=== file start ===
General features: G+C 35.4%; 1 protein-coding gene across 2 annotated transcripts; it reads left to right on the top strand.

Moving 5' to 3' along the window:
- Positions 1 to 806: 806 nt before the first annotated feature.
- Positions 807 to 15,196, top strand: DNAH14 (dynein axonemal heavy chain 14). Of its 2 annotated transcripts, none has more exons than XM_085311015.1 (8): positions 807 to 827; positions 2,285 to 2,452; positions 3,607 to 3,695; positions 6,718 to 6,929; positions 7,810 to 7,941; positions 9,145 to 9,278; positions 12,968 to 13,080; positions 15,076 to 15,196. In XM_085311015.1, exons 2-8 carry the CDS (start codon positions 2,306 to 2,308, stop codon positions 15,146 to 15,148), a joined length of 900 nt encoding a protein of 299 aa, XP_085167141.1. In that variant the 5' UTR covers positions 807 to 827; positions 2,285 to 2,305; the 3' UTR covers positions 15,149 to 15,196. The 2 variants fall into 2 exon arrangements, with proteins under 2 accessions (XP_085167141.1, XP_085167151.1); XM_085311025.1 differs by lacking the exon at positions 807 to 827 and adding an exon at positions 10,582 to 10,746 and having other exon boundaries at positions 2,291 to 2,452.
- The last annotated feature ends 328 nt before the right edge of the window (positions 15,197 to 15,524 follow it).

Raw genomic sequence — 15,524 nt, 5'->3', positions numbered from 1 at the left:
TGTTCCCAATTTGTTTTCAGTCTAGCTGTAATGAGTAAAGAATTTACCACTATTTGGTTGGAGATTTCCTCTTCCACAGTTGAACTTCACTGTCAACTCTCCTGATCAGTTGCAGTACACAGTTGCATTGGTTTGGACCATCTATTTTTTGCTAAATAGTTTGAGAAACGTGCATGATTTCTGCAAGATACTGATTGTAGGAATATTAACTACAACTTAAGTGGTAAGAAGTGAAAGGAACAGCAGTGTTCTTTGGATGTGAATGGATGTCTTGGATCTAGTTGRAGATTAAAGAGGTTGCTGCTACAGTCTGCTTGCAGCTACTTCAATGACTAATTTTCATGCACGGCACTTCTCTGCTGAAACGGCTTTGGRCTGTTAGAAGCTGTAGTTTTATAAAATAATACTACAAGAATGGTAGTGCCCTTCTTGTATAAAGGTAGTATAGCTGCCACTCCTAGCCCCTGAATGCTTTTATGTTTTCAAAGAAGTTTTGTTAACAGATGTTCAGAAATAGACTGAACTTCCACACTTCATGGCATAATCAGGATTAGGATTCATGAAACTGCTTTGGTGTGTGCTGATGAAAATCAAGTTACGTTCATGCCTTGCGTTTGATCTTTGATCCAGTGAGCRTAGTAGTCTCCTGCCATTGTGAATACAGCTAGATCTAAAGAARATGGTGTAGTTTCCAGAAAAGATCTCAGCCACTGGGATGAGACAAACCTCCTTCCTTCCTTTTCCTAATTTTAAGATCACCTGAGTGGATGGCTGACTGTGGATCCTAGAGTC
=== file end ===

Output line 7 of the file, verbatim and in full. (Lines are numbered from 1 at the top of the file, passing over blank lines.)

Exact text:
TGTTCCCAATTTGTTTTCAGTCTAGCTGTAATGAGTAAAGAATTTACCACTATTTGGTTGGAGATTTCCTCTTCCACAGTTGAACTTCACTGTCAACTCTCCTGATCAGTTGCAGTACACAGTTGCATTGGTTTGGACCATCTATTTTTTGCTAAATAGTTTGAGAAACGTGCATGATTTCTGCAAGATACTGATTGTAGGAATATTAACTACAACTTAAGTGGTAAGAAGTGAAAGGAACAGCAGTGTTCTTTGGATGTGAATGGATGTCTTGGATCTAGTTGRAGATTAAAGAGGTTGCTGCTACAGTCTGCTTGCAGCTACTTCAATGACTAATTTTCATGCACGGCACTTCTCTGCTGAAACGGCTTTGGRCTGTTAGAAGCTGTAGTTTTATAAAATAATACTACAAGAATGGTAGTGCCCTTCTTGTATAAAGGTAGTATAGCTGCCACTCCTAGCCCCTGAATGCTTTTATGTTTTCAAAGAAGTTTTGTTAACAGATGTTCAGAAATAGACTGAACTTCCACACTTCATGGCATAATCAGGATTAGGATTCATGAAACTGCTTTGGTGTGTGCTGATGAAAATCAAGTTACGTTCATGCCTTGCGTTTGATCTTTGATCCAGTGAGCRTAGTAGTCTCCTGCCATTGTGAATACAGCTAGATCTAAAGAARATGGTGTAGTTTCCAGAAAAGATCTCAGCCACTGGGATGAGACAAACCTCCTTCCTTCCTTTTCCTAATTTTAAGATCACCTGAGTGGATGGCTGACTGTGGATCCTAGAGTC